I was SO happy I got it to move right, that I just HAD to mount the extruder right away. With the printer running. I was THAT excited about it moving correctly that I didn’t even stop the test-print.
Looking down a pillar. I was hoping to see the carriage move up and down more and that the belt & spectra hybrid drive works well. But, this is what is shown. Instead, this shows that the extruder motor moves very little in relation to the effector.
I ‘borrowed’ some of my wife’s hair bands and zip tied up the extruder so it balances on a short bowden tube. I saw this at MRRF and liked it so much that I decided to buy a SeeMeCNC EZstruder even though I already had an extruder for this printer.
I tried making a water block for water cooling my MakerGear hot end this weekend.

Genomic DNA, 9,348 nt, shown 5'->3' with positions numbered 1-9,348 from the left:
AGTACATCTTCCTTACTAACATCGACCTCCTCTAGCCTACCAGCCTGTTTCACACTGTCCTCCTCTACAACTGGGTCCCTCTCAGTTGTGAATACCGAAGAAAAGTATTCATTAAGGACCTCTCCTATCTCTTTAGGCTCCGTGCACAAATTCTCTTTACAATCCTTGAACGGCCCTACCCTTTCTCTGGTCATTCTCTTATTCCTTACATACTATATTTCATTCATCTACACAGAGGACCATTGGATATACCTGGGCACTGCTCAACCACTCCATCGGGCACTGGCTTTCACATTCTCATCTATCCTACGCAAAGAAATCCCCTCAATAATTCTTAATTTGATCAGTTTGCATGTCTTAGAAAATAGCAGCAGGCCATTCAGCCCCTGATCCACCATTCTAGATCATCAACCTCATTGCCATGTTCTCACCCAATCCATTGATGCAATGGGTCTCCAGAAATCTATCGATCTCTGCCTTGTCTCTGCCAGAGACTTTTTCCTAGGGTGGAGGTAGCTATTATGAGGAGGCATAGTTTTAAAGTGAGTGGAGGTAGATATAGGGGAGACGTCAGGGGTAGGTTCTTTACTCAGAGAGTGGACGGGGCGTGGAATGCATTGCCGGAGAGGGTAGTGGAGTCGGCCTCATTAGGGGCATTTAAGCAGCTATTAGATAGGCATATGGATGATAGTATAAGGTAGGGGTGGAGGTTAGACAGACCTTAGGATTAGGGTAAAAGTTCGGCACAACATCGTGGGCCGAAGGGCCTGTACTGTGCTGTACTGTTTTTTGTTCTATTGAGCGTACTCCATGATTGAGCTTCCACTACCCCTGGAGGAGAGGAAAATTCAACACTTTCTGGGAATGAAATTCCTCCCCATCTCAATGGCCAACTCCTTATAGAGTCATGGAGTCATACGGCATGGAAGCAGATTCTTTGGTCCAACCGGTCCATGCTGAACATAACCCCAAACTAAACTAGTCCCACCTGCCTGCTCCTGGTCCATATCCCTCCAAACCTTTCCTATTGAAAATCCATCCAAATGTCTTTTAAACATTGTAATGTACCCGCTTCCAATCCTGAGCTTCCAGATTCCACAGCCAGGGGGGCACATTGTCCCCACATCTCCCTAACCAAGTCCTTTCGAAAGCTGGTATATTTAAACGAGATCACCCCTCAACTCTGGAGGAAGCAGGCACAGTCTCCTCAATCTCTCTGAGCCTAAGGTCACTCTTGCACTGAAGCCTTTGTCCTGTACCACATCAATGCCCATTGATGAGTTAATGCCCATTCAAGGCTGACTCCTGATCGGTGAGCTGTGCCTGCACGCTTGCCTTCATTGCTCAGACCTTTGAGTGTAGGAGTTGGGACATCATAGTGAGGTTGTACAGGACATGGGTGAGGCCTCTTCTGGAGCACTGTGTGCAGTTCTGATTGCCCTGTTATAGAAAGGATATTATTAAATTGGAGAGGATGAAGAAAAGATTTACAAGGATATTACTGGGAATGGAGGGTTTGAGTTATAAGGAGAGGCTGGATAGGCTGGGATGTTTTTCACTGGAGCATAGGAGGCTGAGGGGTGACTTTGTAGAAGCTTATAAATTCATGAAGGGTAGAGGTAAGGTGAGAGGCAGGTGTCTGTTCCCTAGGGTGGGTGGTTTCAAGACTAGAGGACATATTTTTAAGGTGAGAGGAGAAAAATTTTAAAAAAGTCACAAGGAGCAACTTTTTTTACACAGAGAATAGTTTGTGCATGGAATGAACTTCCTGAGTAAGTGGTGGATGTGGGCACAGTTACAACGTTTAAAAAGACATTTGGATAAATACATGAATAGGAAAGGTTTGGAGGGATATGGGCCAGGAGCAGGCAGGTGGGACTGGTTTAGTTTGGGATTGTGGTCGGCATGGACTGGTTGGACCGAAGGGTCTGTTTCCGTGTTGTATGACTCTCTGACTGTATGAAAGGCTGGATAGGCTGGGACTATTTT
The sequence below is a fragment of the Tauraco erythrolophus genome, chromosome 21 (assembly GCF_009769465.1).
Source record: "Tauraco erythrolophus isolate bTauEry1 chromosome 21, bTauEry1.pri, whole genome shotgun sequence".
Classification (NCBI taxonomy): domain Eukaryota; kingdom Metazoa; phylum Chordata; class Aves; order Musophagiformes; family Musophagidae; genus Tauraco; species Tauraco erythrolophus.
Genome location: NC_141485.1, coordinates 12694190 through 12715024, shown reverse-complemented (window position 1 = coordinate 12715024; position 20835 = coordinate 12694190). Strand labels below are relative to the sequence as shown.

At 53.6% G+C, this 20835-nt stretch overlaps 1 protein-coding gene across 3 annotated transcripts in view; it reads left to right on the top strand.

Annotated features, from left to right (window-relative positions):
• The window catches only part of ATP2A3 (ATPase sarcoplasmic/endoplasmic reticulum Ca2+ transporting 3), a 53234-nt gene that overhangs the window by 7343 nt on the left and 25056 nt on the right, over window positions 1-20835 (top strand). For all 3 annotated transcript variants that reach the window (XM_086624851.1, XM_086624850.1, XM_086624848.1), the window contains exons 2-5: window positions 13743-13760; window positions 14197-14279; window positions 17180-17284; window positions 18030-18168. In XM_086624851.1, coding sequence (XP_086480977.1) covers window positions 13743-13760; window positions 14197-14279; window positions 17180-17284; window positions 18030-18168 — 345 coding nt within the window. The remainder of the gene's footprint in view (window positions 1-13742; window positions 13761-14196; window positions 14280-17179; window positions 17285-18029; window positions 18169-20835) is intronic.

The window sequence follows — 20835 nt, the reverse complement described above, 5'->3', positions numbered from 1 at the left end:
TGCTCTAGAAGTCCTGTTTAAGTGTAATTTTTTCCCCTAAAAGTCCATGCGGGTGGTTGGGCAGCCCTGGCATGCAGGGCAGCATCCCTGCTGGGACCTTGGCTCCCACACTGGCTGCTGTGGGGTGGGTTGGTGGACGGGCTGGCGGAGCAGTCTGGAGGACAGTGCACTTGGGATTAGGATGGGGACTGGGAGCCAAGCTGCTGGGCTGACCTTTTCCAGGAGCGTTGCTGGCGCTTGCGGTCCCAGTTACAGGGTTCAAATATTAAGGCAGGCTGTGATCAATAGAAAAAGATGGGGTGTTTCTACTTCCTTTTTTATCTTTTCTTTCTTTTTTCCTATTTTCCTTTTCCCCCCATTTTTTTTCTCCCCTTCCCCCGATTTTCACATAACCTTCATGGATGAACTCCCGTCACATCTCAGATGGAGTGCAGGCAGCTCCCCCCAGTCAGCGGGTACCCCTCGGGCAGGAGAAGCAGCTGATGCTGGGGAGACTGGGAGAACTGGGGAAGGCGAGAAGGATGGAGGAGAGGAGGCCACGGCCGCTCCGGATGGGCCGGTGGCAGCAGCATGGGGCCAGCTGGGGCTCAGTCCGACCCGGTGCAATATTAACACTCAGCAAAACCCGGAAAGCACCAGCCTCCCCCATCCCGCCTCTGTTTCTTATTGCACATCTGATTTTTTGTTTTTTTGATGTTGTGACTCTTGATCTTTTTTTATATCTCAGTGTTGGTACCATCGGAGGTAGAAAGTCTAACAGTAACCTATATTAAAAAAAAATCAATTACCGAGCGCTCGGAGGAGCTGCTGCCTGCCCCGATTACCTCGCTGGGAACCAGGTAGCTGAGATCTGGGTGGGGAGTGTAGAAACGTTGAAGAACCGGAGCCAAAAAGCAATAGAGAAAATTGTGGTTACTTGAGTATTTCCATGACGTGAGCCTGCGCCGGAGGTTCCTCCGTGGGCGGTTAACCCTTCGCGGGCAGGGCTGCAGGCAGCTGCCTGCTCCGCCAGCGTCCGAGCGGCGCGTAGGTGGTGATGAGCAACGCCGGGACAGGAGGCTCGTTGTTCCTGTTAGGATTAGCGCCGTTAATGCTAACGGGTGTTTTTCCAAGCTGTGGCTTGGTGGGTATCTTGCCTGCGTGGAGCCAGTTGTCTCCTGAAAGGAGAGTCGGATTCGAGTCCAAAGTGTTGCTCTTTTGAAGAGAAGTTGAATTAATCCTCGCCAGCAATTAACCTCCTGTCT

I failed. kinda…
A bit of background as to WHY I would want to do such a project can be found at http://mike.creuzer.com/2013/01/watercooling-my-makergear-prusa-reprap.html I wanted to improve over the coil of copper being that I am about to re-install my 1.75mm hot end for a few lbs of plastic. Going to try ABS for the first time at this size. Not sure if I am going to have problems with that or not.
My fail is I was too lazy to go out into the cold to drill a hole on the drill press. I managed to salvage my stupid hole with a bit of tubing. Hopefully it doesn't cost me too much in efficiency.
I really have no idea what I am doing when it comes to using a lathe. Learning from YouTube is difficult as many of the videos posted are by people with as much experience as me (about 3 hours at this point).